DETROIT — Sen. Elizabeth Warren’s campaign manager, Roger Lau, told staffers in an email Wednesday that the campaign was “disappointed in the results” of the Super Tuesday vote and that Warren would decide her path forward in coming days.

“She’s going to take time right now to think through the right way to continue this fight,” Lau wrote, according to a copy of the email. Adding that Warren is aware of the high stakes in the primary and the general election, he wrote, “This decision is in her hands, and it’s important that she has the time and space to consider what comes next.”

The Warren campaign was still waiting for additional results to determine how many delegates Warren, D-Mass., had won from the 14 states that voted Tuesday. Early results showed her capturing 36 of the 1,357 delegates at stake, though that number could grow as California, which provides the biggest trove of delegates, continues to tabulate its numbers.

Still, no outcome would significantly soften the reality of Warren’s poor performance Tuesday, especially given that she was once seen as a top candidate in the field. She came in fourth in several states and finished third in her home state, behind former vice president Joe Biden and Sen. Bernie Sanders, I-Vt.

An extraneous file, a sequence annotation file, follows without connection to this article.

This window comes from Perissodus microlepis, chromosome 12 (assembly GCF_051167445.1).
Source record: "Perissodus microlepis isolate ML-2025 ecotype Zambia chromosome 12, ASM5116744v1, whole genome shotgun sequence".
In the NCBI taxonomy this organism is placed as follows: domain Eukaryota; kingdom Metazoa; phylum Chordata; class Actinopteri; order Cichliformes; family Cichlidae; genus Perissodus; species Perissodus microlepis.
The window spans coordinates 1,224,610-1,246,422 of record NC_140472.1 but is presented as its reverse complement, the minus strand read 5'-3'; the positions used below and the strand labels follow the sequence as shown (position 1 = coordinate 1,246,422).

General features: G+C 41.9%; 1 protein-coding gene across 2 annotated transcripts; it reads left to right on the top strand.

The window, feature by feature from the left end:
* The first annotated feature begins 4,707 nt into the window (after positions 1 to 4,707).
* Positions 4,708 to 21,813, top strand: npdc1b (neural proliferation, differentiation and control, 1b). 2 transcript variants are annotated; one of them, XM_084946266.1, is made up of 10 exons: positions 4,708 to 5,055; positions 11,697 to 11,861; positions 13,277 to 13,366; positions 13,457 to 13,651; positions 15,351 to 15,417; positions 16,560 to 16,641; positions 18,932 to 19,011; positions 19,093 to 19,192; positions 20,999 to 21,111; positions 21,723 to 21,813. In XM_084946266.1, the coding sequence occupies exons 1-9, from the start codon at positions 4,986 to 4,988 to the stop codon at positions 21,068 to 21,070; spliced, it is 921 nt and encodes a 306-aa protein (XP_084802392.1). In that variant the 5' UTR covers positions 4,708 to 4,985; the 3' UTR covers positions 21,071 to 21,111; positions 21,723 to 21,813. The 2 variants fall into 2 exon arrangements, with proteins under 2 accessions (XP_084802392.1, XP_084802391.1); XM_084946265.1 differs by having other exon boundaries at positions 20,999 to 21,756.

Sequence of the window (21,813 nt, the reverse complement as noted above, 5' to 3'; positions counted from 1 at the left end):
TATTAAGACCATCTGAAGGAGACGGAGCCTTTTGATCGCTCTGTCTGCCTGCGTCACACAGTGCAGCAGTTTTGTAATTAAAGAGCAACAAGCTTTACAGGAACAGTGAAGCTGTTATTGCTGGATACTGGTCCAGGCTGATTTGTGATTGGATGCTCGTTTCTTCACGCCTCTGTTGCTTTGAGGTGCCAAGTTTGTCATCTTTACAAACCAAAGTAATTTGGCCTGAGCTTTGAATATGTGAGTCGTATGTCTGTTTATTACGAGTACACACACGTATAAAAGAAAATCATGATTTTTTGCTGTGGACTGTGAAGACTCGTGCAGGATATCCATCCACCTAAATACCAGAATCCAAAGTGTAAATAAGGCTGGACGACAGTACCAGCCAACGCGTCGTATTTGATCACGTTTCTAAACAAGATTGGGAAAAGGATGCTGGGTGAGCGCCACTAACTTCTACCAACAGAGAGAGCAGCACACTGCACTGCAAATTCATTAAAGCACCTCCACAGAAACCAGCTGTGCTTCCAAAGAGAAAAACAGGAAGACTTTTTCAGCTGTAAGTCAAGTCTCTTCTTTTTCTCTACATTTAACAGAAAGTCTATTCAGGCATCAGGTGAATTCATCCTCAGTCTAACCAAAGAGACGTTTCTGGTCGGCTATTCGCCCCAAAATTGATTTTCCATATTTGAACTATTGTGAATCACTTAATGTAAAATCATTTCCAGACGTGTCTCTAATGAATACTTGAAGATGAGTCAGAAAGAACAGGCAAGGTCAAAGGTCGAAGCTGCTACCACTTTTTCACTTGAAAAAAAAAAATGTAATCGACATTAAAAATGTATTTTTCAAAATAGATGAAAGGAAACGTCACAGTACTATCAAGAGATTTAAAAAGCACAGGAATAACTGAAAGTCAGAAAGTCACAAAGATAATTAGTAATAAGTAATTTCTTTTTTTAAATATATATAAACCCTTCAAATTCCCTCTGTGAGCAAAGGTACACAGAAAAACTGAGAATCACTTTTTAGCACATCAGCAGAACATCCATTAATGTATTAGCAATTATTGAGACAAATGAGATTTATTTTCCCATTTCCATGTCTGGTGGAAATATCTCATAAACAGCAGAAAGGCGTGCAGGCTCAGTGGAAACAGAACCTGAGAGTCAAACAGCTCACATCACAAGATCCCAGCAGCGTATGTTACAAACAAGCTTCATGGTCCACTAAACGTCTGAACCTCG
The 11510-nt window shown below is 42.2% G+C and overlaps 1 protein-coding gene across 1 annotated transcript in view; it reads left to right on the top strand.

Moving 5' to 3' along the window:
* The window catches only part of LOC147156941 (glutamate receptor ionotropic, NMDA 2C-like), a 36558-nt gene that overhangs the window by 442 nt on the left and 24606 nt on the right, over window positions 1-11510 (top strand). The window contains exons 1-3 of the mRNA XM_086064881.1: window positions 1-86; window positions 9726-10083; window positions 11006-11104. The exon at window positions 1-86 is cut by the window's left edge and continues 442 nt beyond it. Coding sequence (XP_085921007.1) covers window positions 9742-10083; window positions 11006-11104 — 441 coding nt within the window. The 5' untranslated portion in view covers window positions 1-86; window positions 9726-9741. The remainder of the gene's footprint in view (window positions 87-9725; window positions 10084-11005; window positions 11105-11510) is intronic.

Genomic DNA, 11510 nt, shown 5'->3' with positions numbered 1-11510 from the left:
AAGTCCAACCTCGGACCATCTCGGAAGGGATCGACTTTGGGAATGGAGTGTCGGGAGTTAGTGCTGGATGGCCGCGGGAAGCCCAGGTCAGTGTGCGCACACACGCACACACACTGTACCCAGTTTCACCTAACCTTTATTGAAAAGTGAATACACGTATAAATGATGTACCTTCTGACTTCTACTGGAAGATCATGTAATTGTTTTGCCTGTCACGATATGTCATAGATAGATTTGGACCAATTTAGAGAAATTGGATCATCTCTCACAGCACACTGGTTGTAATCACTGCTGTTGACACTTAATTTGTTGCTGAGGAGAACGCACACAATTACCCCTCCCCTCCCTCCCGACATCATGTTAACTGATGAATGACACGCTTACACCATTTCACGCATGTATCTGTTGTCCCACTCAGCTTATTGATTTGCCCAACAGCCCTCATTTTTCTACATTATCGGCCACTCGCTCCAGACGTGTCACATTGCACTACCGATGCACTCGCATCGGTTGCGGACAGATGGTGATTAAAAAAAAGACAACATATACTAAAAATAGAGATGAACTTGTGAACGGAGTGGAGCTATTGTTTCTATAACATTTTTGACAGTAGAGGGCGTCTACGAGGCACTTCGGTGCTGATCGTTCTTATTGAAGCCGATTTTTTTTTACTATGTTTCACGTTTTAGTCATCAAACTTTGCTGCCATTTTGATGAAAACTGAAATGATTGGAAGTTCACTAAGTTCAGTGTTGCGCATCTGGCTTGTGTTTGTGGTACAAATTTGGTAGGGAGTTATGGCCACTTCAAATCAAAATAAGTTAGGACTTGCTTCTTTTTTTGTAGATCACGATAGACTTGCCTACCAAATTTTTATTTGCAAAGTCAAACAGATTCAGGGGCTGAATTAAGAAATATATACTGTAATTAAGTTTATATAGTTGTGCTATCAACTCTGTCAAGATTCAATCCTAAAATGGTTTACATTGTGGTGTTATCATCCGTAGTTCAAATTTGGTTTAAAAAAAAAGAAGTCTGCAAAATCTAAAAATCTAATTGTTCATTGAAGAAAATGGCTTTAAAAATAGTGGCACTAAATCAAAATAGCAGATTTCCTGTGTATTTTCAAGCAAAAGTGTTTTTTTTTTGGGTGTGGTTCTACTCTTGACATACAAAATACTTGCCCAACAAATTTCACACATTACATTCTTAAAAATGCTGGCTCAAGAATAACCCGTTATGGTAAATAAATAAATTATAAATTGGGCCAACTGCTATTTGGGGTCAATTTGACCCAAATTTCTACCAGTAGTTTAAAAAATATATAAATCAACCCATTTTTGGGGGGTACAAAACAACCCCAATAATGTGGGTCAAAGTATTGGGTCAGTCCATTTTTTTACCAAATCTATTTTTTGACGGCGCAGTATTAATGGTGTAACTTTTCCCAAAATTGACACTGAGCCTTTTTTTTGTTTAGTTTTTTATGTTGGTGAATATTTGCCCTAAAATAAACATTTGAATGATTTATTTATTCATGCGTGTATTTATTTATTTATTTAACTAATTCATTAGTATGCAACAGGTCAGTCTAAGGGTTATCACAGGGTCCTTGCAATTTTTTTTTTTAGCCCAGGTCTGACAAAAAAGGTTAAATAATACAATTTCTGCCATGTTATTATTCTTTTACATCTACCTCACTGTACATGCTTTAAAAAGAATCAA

In Oklahoma, where Warren grew up, she came in fourth. She reached the 15% threshold necessary to earn big chunks of delegates in five of the 14 states.

“Last night, we fell well short of viability goals and projections, and we are disappointed in the results,” Lau wrote. “We are going to announce shortly that Elizabeth is talking to the team to assess the path forward.”

At the same time, a growing number of liberal activists and Sanders supporters are voicing anger at Warren for staying in the presidential race, arguing that she is hurting the Vermont senator by dividing the party’s liberal faction while Democratic centrists have coalesced behind Biden. Sanders also fell below expectations Tuesday as Biden rolled up big margins.

As the results came in Tuesday night, Rep. Ilhan Omar, D-Minn., a Sanders backer and leading voice on the left, said via Twitter: “Imagine if the progressives consolidated last night like the moderates consolidated, who would have won?”

She added: “That’s what we should be analyzing. I feel confident a united progressive movement would have allowed for us to #BuildTogether and win MN and other states we narrowly lost.” Sanders lost Minnesota by nearly nine percentage points, results show.

But the Democratic primary race has been unusually volatile, with candidates from Warren to Sanders to Sens. Kamala Harris, D-Calif., and Amy Klobuchar, D-Minn., appearing to surge at points. Little more than a week ago, it seemed that Sanders might cruise to the nomination; now Biden seems to have the momentum and the edge.

In his email Wednesday, Lau hinted that this fluidity is a potential reason for Warren to continue her campaign.

“The race has been extremely volatile in recent weeks and days with front-runners changing at a pretty rapid pace,” Lau said.